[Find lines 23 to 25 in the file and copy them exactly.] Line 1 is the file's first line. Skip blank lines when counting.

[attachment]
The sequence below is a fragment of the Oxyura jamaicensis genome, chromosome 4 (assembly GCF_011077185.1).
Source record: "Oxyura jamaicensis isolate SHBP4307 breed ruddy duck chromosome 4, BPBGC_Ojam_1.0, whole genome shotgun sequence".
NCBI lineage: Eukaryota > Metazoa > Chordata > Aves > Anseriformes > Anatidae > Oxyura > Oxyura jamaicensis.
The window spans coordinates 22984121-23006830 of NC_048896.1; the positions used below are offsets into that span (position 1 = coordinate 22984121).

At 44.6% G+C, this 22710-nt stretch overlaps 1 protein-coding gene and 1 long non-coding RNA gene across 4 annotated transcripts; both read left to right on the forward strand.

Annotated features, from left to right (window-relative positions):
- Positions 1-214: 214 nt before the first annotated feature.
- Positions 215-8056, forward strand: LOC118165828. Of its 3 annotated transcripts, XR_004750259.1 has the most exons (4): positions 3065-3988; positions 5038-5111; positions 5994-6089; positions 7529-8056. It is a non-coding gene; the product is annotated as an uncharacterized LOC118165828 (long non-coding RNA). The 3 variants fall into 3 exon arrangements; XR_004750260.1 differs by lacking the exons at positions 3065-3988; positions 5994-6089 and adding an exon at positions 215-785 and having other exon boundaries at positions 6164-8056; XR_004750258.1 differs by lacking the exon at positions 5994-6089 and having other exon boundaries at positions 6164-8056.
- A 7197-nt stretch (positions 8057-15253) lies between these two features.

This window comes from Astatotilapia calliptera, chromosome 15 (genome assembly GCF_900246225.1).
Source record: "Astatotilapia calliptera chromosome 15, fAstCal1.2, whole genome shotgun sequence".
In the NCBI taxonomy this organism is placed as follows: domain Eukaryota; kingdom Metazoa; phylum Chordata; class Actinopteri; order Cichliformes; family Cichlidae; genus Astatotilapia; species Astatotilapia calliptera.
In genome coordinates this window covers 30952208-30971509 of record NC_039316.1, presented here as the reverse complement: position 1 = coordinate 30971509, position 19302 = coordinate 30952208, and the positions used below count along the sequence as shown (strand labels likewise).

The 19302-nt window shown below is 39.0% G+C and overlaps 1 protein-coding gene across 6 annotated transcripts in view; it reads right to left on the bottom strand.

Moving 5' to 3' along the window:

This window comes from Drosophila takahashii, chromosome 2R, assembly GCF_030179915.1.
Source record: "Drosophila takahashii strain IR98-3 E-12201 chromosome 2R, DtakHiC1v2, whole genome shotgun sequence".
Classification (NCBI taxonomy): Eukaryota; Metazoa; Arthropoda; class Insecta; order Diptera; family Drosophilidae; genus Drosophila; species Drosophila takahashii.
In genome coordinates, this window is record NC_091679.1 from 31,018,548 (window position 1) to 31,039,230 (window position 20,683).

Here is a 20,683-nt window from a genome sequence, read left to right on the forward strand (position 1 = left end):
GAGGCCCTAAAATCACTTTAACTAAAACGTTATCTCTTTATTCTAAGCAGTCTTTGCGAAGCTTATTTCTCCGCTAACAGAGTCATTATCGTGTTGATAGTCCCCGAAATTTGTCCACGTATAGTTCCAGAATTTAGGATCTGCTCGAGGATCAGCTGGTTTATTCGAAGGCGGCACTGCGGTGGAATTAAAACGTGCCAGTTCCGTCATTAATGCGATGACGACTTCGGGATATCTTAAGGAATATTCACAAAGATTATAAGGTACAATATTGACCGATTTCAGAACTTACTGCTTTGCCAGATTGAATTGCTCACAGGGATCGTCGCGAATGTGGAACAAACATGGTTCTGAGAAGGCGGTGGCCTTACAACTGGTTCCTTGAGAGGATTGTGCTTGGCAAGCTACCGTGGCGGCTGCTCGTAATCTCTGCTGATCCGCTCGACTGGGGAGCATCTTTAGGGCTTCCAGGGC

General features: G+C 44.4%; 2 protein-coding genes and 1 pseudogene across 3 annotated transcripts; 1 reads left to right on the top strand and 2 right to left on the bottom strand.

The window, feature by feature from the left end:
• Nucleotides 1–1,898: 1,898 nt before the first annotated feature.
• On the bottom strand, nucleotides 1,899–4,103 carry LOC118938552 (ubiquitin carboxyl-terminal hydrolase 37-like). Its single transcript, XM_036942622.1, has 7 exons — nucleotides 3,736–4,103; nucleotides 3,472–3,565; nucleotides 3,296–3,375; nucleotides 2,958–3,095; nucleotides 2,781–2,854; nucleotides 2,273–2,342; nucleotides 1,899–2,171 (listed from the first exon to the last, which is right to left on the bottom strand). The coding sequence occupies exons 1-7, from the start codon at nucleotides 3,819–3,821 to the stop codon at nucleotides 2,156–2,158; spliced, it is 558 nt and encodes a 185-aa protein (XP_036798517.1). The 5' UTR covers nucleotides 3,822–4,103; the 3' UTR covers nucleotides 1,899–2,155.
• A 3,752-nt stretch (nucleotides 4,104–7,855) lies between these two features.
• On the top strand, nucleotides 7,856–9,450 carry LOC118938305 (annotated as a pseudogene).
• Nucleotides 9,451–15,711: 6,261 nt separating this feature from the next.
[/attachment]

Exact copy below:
The window, feature by feature from the left end:
• Nucleotides 1–1,898: 1,898 nt before the first annotated feature.
• On the bottom strand, nucleotides 1,899–4,103 carry LOC118938552 (ubiquitin carboxyl-terminal hydrolase 37-like). Its single transcript, XM_036942622.1, has 7 exons — nucleotides 3,736–4,103; nucleotides 3,472–3,565; nucleotides 3,296–3,375; nucleotides 2,958–3,095; nucleotides 2,781–2,854; nucleotides 2,273–2,342; nucleotides 1,899–2,171 (listed from the first exon to the last, which is right to left on the bottom strand). The coding sequence occupies exons 1-7, from the start codon at nucleotides 3,819–3,821 to the stop codon at nucleotides 2,156–2,158; spliced, it is 558 nt and encodes a 185-aa protein (XP_036798517.1). The 5' UTR covers nucleotides 3,822–4,103; the 3' UTR covers nucleotides 1,899–2,155.